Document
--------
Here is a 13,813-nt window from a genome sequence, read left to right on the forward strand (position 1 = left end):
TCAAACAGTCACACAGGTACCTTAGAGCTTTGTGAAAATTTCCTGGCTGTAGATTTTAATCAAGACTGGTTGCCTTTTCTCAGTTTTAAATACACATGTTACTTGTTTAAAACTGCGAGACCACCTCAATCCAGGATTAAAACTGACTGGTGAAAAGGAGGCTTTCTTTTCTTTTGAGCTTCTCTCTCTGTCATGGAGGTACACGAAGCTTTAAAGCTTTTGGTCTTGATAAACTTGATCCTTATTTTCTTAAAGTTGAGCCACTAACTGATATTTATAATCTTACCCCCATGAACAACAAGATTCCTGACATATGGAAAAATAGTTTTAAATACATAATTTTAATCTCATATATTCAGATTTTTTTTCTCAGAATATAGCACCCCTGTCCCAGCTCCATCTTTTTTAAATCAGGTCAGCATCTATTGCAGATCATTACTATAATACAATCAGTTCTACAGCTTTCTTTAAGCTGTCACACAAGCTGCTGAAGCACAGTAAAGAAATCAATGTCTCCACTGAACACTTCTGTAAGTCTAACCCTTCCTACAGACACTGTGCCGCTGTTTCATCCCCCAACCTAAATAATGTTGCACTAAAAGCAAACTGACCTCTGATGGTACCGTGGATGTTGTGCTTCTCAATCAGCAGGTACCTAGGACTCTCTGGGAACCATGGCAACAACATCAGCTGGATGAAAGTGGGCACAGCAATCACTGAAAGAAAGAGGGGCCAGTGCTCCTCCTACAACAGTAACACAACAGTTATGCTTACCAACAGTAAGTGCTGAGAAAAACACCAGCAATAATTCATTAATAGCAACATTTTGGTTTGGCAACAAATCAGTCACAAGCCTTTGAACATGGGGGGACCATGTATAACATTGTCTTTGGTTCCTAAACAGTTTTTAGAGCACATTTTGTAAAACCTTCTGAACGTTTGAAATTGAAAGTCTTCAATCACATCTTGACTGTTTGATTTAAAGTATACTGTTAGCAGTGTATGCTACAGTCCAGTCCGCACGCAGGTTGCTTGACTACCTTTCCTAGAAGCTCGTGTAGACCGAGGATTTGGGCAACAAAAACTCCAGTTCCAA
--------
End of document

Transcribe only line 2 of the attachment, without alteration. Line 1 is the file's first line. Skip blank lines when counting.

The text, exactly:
TCAAACAGTCACACAGGTACCTTAGAGCTTTGTGAAAATTTCCTGGCTGTAGATTTTAATCAAGACTGGTTGCCTTTTCTCAGTTTTAAATACACATGTTACTTGTTTAAAACTGCGAGACCACCTCAATCCAGGATTAAAACTGACTGGTGAAAAGGAGGCTTTCTTTTCTTTTGAGCTTCTCTCTCTGTCATGGAGGTACACGAAGCTTTAAAGCTTTTGGTCTTGATAAACTTGATCCTTATTTTCTTAAAGTTGAGCCACTAACTGATATTTATAATCTTACCCCCATGAACAACAAGATTCCTGACATATGGAAAAATAGTTTTAAATACATAATTTTAATCTCATATATTCAGATTTTTTTTCTCAGAATATAGCACCCCTGTCCCAGCTCCATCTTTTTTAAATCAGGTCAGCATCTATTGCAGATCATTACTATAATACAATCAGTTCTACAGCTTTCTTTAAGCTGTCACACAAGCTGCTGAAGCACAGTAAAGAAATCAATGTCTCCACTGAACACTTCTGTAAGTCTAACCCTTCCTACAGACACTGTGCCGCTGTTTCATCCCCCAACCTAAATAATGTTGCACTAAAAGCAAACTGACCTCTGATGGTACCGTGGATGTTGTGCTTCTCAATCAGCAGGTACCTAGGACTCTCTGGGAACCATGGCAACAACATCAGCTGGATGAAAGTGGGCACAGCAATCACTGAAAGAAAGAGGGGCCAGTGCTCCTCCTACAACAGTAACACAACAGTTATGCTTACCAACAGTAAGTGCTGAGAAAAACACCAGCAATAATTCATTAATAGCAACATTTTGGTTTGGCAACAAATCAGTCACAAGCCTTTGAACATGGGGGGACCATGTATAACATTGTCTTTGGTTCCTAAACAGTTTTTAGAGCACATTTTGTAAAACCTTCTGAACGTTTGAAATTGAAAGTCTTCAATCACATCTTGACTGTTTGATTTAAAGTATACTGTTAGCAGTGTATGCTACAGTCCAGTCCGCACGCAGGTTGCTTGACTACCTTTCCTAGAAGCTCGTGTAGACCGAGGATTTGGGCAACAAAAACTCCAGTTCCAA